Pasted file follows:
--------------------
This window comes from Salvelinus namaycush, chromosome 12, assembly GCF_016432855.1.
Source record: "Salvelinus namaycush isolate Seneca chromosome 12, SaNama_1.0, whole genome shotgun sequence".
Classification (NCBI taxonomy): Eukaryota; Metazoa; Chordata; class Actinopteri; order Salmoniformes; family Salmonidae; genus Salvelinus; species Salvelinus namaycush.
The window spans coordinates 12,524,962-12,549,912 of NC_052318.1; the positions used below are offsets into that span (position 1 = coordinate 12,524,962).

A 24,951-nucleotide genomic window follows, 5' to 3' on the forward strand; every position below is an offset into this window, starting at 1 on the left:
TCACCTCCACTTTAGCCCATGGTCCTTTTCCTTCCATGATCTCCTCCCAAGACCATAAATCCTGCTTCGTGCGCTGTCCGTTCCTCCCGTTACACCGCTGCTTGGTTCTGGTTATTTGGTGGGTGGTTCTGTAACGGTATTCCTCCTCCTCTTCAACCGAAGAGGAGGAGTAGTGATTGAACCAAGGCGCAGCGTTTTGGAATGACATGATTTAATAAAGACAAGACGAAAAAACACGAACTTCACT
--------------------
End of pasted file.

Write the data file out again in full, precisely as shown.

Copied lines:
This window comes from Salvelinus namaycush, chromosome 12, assembly GCF_016432855.1.
Source record: "Salvelinus namaycush isolate Seneca chromosome 12, SaNama_1.0, whole genome shotgun sequence".
Classification (NCBI taxonomy): Eukaryota; Metazoa; Chordata; class Actinopteri; order Salmoniformes; family Salmonidae; genus Salvelinus; species Salvelinus namaycush.
The window spans coordinates 12,524,962-12,549,912 of NC_052318.1; the positions used below are offsets into that span (position 1 = coordinate 12,524,962).

A 24,951-nucleotide genomic window follows, 5' to 3' on the forward strand; every position below is an offset into this window, starting at 1 on the left:
TCACCTCCACTTTAGCCCATGGTCCTTTTCCTTCCATGATCTCCTCCCAAGACCATAAATCCTGCTTCGTGCGCTGTCCGTTCCTCCCGTTACACCGCTGCTTGGTTCTGGTTATTTGGTGGGTGGTTCTGTAACGGTATTCCTCCTCCTCTTCAACCGAAGAGGAGGAGTAGTGATTGAACCAAGGCGCAGCGTTTTGGAATGACATGATTTAATAAAGACAAGACGAAAAAACACGAACTTCACT